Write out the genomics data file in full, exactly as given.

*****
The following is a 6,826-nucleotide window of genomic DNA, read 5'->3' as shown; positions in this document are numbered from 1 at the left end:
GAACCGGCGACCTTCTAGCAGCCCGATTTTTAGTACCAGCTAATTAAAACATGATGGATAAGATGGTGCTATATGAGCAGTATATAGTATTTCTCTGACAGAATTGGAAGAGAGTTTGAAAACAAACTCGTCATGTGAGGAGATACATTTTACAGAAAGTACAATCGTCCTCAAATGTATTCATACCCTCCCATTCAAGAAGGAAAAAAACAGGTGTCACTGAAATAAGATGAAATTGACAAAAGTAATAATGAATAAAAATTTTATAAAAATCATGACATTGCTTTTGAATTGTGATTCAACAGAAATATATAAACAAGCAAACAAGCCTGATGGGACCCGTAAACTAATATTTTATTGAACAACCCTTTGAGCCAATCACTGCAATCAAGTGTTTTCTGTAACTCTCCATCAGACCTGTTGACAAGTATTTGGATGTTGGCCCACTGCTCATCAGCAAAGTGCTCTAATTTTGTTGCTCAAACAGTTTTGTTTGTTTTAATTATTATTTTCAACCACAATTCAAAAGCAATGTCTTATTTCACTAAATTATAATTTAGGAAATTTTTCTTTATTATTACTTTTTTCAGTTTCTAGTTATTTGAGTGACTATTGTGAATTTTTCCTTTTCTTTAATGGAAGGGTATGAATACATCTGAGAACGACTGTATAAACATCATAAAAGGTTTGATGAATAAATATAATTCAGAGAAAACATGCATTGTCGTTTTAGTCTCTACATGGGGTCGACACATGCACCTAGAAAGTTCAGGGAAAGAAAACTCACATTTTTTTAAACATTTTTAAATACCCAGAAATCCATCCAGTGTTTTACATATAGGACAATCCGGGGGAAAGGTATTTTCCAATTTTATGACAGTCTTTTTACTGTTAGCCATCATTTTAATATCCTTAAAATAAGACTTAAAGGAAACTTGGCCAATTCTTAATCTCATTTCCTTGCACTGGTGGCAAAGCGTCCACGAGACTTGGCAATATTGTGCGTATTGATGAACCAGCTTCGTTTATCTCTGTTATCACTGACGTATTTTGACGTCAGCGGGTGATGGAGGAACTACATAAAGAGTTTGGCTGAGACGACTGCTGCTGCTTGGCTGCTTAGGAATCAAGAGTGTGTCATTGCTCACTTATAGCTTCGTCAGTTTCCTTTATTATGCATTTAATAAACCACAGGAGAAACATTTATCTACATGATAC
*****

The following is a 6,826-nucleotide window of genomic DNA, read 5'->3' as shown; positions in this document are numbered from 1 at the left end:
GAACCGGCGACCTTCTAGCAGCCCGATTTTTAGTACCAGCTAATTAAAACATGATGGATAAGATGGTGCTATATGAGCAGTATATAGTATTTCTCTGACAGAATTGGAAGAGAGTTTGAAAACAAACTCGTCATGTGAGGAGATACATTTTACAGAAAGTACAATCGTCCTCAAATGTATTCATACCCTCCCATTCAAGAAGGAAAAAAACAGGTGTCACTGAAATAAGATGAAATTGACAAAAGTAATAATGAATAAAAATTTTATAAAAATCATGACATTGCTTTTGAATTGTGATTCAACAGAAATATATAAACAAGCAAACAAGCCTGATGGGACCCGTAAACTAATATTTTATTGAACAACCCTTTGAGCCAATCACTGCAATCAAGTGTTTTCTGTAACTCTCCATCAGACCTGTTGACAAGTATTTGGATGTTGGCCCACTGCTCATCAGCAAAGTGCTCTAATTTTGTTGCTCAAACAGTTTTGTTTGTTTTAATTATTATTTTCAACCACAATTCAAAAGCAATGTCTTATTTCACTAAATTATAATTTAGGAAATTTTTCTTTATTATTACTTTTTTCAGTTTCTAGTTATTTGAGTGACTATTGTGAATTTTTCCTTTTCTTTAATGGAAGGGTATGAATACATCTGAGAACGACTGTATAAACATCATAAAAGGTTTGATGAATAAATATAATTCAGAGAAAACATGCATTGTCGTTTTAGTCTCTACATGGGGTCGACACATGCACCTAGAAAGTTCAGGGAAAGAAAACTCACATTTTTTTAAACATTTTTAAATACCCAGAAATCCATCCAGTGTTTTACATATAGGACAATCCGGGGGAAAGGTATTTTCCAATTTTATGACAGTCTTTTTACTGTTAGCCATCATTTTAATATCCTTAAAATAAGACTTAAAGGAAACTTGGCCAATTCTTAATCTCATTTCCTTGCACTGGTGGCAAAGCGTCCACGAGACTTGGCAATATTGTGCGTATTGATGAACCAGCTTCGTTTATCTCTGTTATCACTGACGTATTTTGACGTCAGCGGGTGATGGAGGAACTACATAAAGAGTTTGGCTGAGACGACTGCTGCTGCTTGGCTGCTTAGGAATCAAGAGTGTGTCATTGCTCACTTATAGCTTCGTCAGTTTCCTTTATTATGCATTTAATAAACCACAGGAGAAACATTTATCTACATGATAC